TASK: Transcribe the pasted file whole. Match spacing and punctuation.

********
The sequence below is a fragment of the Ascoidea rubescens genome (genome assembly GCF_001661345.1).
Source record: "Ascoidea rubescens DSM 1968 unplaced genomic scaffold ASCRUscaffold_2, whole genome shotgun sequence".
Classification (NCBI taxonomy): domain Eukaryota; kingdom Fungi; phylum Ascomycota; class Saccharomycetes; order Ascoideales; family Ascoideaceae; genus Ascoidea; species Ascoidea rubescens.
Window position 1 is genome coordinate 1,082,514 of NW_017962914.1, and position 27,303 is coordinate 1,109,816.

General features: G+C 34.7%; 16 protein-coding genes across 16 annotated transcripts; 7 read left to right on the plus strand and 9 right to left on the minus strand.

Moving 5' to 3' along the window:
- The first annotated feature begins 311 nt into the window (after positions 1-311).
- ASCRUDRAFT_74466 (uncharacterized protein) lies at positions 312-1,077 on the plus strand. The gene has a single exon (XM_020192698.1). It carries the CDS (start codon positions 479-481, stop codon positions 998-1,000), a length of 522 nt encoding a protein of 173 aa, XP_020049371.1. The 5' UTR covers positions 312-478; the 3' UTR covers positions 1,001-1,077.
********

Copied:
The sequence below is a fragment of the Ascoidea rubescens genome (genome assembly GCF_001661345.1).
Source record: "Ascoidea rubescens DSM 1968 unplaced genomic scaffold ASCRUscaffold_2, whole genome shotgun sequence".
Classification (NCBI taxonomy): domain Eukaryota; kingdom Fungi; phylum Ascomycota; class Saccharomycetes; order Ascoideales; family Ascoideaceae; genus Ascoidea; species Ascoidea rubescens.
Window position 1 is genome coordinate 1,082,514 of NW_017962914.1, and position 27,303 is coordinate 1,109,816.

General features: G+C 34.7%; 16 protein-coding genes across 16 annotated transcripts; 7 read left to right on the plus strand and 9 right to left on the minus strand.

Moving 5' to 3' along the window:
- The first annotated feature begins 311 nt into the window (after positions 1-311).
- ASCRUDRAFT_74466 (uncharacterized protein) lies at positions 312-1,077 on the plus strand. The gene has a single exon (XM_020192698.1). It carries the CDS (start codon positions 479-481, stop codon positions 998-1,000), a length of 522 nt encoding a protein of 173 aa, XP_020049371.1. The 5' UTR covers positions 312-478; the 3' UTR covers positions 1,001-1,077.